OMAHA, Neb. - The race was 400 meters, but it seemed effectively over after the first 25. It wasn’t much longer before the public address announcer at CenturyLink Center intoned, “It’s Katie Ledecky against the clock.”
That would be the case, as it is in most of Ledecky’s races of 400 meters and longer, where she usually is competing only against herself.
But it turned out that this U.S. Olympic Team Trials race Monday night wasn’t over, even if Ledecky never was in real danger of losing. As she fell off her stunning pace for the first half of the race, it allowed Leah Smith to create some suspense with the best swim of her career.
“The last 150 meters, I kept telling myself, ‘Rio, Rio, Rio,’” Ledecky said, knowing she needed to touch the wall first to guarantee getting there, even if the top two in every event are virtually certain to go.
Four years after taking the Olympic gold medal in the 800-meter freestyle at age 15, Ledecky made a second straight U.S. team by winning the 400 in 3 minutes, 58.98 seconds, missing her world record by .61 seconds.
Smith lopped nearly three seconds off her previous personal best with a time of 4:00.65. It made her the third fastest swimmer ever in the event and was almost three seconds faster than anyone else in the world other than Ledecky this season.
Smith, 21, seeking her first Olympic berth, had gained confidence from staying within two seconds of Ledecky at the Arena Pro Swim Series meet in Minneapolis last November. Prior to that, Ledecky had been a blurred form in the distance when Smith raced her.
“I mean, I had never been able to see her feet before, so that was exciting,” Smith said. “But my goal (here) wasn’t really like to stay with her, because that would have been stupid.”
Especially the way Ledecky attacked the first 200 meters, when she was 2.02 seconds ahead of her pace in the swim that produced the standing world record at the 2014 Pan Pacific Championships in Australia.
From then on, the crowd of 14,032 was on its feet. As their roaring and clapping washed across the pool, Ledecky figured that meant she was swimming very, very fast.
She reached the midpoint in 1:56.28, a time only four U.S. swimmers ever have beaten in a 200-meter race.
“I thought it was probably a little too fast, and she might regret it when she got to the back 200,” said her coach, Bruce Gemmell, who watched the race on a big screen in the nearby warmup pool.
“But I’m of the mindset there’s no such thing as too fast. The question is if it is too hard, and only she knows that.”
Ledecky did feel she was tightening up at the end. She could see Smith in the next lane, providing a rare challenge that Ledecky clearly relished.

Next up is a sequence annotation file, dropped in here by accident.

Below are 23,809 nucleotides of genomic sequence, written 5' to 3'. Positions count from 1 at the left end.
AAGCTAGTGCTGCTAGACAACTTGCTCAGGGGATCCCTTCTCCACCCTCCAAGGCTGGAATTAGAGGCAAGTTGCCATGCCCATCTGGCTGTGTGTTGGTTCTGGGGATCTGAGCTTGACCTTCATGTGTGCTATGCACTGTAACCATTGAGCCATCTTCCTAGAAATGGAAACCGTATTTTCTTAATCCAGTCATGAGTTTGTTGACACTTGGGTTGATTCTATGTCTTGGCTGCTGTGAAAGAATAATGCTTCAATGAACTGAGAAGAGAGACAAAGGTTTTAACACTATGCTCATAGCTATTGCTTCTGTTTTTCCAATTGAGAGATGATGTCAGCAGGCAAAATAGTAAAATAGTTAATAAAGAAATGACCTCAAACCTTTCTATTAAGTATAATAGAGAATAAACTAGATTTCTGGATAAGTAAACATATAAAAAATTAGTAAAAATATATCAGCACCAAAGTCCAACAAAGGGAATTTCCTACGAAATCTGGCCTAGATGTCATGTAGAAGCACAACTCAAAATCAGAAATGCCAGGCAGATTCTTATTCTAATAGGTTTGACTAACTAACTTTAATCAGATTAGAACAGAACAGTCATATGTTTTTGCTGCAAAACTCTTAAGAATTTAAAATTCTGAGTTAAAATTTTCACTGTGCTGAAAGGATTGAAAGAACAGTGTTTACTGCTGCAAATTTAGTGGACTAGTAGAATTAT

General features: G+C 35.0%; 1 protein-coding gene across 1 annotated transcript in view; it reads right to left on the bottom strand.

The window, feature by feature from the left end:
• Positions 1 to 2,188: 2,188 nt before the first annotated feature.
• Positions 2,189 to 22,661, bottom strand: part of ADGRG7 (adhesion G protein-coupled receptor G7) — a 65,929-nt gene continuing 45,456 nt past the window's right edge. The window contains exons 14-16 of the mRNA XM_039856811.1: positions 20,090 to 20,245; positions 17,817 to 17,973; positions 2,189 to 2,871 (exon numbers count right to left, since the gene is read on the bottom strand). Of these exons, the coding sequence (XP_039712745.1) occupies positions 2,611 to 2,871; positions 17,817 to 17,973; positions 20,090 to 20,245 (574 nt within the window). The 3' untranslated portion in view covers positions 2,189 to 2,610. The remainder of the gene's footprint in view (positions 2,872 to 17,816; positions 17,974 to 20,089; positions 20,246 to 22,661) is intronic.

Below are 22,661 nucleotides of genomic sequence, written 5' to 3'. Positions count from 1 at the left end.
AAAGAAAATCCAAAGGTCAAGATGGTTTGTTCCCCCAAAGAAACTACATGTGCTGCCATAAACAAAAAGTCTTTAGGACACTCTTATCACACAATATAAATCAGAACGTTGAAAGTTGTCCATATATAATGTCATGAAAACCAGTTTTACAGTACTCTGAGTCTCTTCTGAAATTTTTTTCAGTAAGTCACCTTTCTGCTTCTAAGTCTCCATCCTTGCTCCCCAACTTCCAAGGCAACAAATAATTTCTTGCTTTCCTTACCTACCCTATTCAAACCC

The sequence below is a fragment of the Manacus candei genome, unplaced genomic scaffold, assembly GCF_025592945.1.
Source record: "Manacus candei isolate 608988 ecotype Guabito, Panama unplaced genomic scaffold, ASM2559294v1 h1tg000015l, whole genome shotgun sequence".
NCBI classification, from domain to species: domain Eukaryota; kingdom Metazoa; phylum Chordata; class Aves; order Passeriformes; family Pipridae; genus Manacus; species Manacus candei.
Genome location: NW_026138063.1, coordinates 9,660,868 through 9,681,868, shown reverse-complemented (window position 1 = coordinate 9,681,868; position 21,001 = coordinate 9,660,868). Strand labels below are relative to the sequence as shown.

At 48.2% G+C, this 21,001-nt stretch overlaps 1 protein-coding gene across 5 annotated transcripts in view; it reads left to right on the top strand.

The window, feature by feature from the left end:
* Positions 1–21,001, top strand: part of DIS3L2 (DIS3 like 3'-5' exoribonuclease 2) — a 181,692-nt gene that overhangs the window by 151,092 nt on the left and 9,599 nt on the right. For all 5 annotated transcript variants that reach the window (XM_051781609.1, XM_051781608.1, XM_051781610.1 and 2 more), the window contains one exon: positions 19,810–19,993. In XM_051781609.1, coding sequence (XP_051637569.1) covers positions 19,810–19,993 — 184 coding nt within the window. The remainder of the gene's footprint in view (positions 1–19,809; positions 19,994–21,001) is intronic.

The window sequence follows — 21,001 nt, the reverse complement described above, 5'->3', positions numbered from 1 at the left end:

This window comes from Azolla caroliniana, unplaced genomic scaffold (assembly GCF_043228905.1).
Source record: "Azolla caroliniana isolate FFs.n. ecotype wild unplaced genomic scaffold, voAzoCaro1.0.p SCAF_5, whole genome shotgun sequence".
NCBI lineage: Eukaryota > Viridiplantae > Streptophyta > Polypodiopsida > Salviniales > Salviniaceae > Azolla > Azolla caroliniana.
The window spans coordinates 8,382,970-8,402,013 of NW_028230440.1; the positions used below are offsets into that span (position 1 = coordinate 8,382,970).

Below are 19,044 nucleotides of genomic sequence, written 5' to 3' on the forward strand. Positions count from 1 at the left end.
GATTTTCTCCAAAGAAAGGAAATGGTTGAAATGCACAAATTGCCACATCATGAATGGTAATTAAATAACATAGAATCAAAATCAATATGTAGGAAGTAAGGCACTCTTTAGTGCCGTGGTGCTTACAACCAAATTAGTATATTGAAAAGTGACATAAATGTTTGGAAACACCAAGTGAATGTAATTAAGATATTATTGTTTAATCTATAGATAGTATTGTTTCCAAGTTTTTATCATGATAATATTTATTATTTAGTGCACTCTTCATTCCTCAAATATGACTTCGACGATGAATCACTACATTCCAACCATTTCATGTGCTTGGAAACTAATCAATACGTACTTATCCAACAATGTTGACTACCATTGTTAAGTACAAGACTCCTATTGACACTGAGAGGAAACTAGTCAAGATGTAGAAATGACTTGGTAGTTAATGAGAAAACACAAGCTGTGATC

“I’m probably more pumped about her race than mine,” Ledecky said. “She pushed me. I need that.”
The final 100 meters seemed closer than what the clock revealed. The rare sight of anyone near Ledecky clearly was creating optical illusions.
“Let’s not get carried away here,” Gemmell said. “It’s not like she fell apart and went from first to sixth in the last 50.”
For someone who has utterly dominated races over 400 meters the last three years, setting world record after world record (an aggregate 11), Ledecky was surprisingly nervous about her first race at these trials.
She had a hard time getting to sleep Sunday night, going to bed at 9:45 but lying awake until 11:45 and waking at 6 a.m. An attempt to nap between the Monday morning prelims and the final seven hours later proved futile, so she turned on the TV to distract herself.
“I’m still trying to get the first-race jitters out of the way,” she said after the morning race. “It felt like the longest morning of my life.”
Her thoughts had drifted back to the 400 meters in the 2012 trials, when she finished third in 4:05 and missed the Olympic team in that event by less than a second. She would have to wait five more days for the 800, the race she won to make the team.
“I don’t know why I was thinking about that but I think it just shows how far I’ve come, how much experience I’ve gained and how much faster I’ve gotten,” Ledecky said.
She was pleased to be in the 3:58s for the first time in two years. She was pleased that Smith’s time was more than two seconds faster than the winning time in 2012.
“It’s just cool to look back and see how far we’ve all come in four years,” she said.
She moves on to the first two rounds of the 200 free Tuesday, followed later this week by the 100 free, 800 free and possibly the 50 free. She will likely swim very well and very quickly in all of them, even if Gemmell made it clear the best is yet to come when asked if Ledecky had done a full taper for this meet.
“We’ve known for three years what the schedule was, so we could plan to do the fastest swimming in Rio,” he said.
Philip Hersh, who has covered 17 Olympic Games and was the Chicago Tribune’s Olympic specialist for 30 years, is a contributor to TeamUSA.org.